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Finding the center of mass coordinates for an object of uniform density but

non-uniform shape can be done without double integrals. As an example, we will


find the center of mass of a triangle with a vertices located at the origin, x 0
and x 0 , where is the slope of the line that creates the triangle.

x0

x0

For shapes with a uniform density, the x coordinate for center of mass is given by
x dm , where dm is the differential mass and M is the total mass of
X cm =
M
the object. However, since this object is has the same density everywhere
x dA
throughout, we can re-write as
, where equals the density.
A
x dA .
Density will cancel and the center of mass can now be written as X cm =
A
To calculate the center of mass, the differential area dA must be written in
terms of x. To do this, consider that the triangle is made up of infinitely many
rectangles, each with length dx and a height of x . So the differential area
can be written as dA=xdx . This is shown in the graph below.

dx

Substituting this definition of dA into our original equation, we can obtain


x 2 dx

X cm =
x30
2
X
.
Evaluating
this
integral
from
0
to
gives
. After
0
x 0
3
2
canceling terms and simplifying with the denominator, the center of mass for any
2 X0
triangle can be given as X cm =
3

For 3-dimensional shapes the same technique can be used. To demonstrate an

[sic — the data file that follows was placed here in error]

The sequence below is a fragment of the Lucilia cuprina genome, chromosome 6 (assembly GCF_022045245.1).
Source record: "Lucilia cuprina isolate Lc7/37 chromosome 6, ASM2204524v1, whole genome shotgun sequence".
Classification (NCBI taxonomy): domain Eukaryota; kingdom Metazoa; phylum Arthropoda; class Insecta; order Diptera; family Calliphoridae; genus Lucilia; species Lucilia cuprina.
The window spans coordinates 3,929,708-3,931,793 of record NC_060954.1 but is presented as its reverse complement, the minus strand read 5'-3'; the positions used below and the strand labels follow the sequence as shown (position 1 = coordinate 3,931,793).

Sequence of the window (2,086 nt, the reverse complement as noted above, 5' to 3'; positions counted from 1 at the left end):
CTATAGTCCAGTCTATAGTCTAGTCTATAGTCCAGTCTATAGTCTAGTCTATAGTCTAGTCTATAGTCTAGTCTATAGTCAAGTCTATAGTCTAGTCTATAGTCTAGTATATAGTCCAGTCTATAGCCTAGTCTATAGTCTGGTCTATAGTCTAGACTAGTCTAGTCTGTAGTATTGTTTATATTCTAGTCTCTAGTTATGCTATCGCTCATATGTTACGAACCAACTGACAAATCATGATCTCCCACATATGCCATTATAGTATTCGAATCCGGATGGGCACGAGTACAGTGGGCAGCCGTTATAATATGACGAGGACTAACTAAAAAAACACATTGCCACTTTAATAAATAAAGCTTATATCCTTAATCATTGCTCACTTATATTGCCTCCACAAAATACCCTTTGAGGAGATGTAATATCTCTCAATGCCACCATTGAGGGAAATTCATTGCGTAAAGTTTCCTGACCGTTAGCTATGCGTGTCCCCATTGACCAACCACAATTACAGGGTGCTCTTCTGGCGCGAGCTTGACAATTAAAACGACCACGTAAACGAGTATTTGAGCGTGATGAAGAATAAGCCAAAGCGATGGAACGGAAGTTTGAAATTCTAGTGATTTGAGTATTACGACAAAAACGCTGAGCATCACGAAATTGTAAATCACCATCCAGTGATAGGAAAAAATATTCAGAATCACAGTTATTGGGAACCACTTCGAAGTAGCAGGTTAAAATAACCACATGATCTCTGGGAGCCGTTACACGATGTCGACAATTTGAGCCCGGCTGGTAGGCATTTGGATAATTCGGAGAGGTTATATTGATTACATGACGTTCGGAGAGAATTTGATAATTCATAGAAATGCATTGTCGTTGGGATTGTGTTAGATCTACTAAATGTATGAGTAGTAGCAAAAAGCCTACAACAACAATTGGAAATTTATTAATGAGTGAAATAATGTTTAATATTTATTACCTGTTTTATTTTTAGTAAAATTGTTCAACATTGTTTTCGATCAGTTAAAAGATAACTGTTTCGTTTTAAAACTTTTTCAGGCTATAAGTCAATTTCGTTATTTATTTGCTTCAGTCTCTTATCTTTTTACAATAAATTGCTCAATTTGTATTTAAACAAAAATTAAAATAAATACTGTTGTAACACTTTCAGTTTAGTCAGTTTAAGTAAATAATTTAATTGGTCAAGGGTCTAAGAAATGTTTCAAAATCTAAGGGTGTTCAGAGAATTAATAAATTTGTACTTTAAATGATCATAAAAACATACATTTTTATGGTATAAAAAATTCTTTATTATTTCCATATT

example, imagine a bucket filled to the top with water. It has a bottom radius of
R1 and a top radius of R2 and a height of H. Lastly, it has volume V. Since
this bucket is filled with water, and we neglect the insignificant mass of the
bucket, then the density is uniform. It is also important to realize that the center
of mass must be located along the center of the bucket, because the bucket is
ydV ,
symmetric. So the y coordinate for center of mass is given by Y cm =
V
where V equals volume. A diagram of the object is represented below.

In order to evaluate the integral, it is necessary to express dV in


terms of dy . One way to do this is to realize that a bucket is simply
infinitely many cylinders of height dy and a certain radius. If we
recognize that the radius changes linearly, then we can restate the
radius in terms of y. So, the radius of the bucket at any point takes on a
slope intercept form, where

R
( 2R 1) y
h
R=R1 +
Next, we need to examine what
dV

is a cylinder of height

dy

looks like. In the diagram below,


R
( 2R 1) y
and a radius of
h
R=R1 +
dV

Since this differential volume has the shape of a cylinder, then


R
( 2R 1) y
)2 . Substituting this equation of dV into the center of
h
R1 +
dV = dy
R

2R
(
1) y
h
R1 +

mass equation gives


. (It is important to note that y must
2
ydy

Y cm=
be bounded between 0 and h, so this will be integrated from 0 to h.)
Lastly a final substitution can be made for the total volume V . The

volume can be written as the sum of the volume of the infinite


R
( 2R 1) y
h
R1 +

cylindrical disks or
dy
h

V =
Our final equation for center of mass looks something like this;
R
( 2R 1) y
h
R1 +

R
( 2R 1) y
h
R1 +
. Evaluating these integrals yields

dy
h

ydy

Y cm=
2

R21 h2 2 ( R2R1 ) R1 h ( R2 R1)2 h2


+
+
2
3
4
Y cm =
(R R1 )2 h
R 21 h+ ( R 2R1 ) R1 h+ 2
3
This is a really ugly formula, however it is useful to be able to saying
something general about the center of mass of any bucket shaped
object.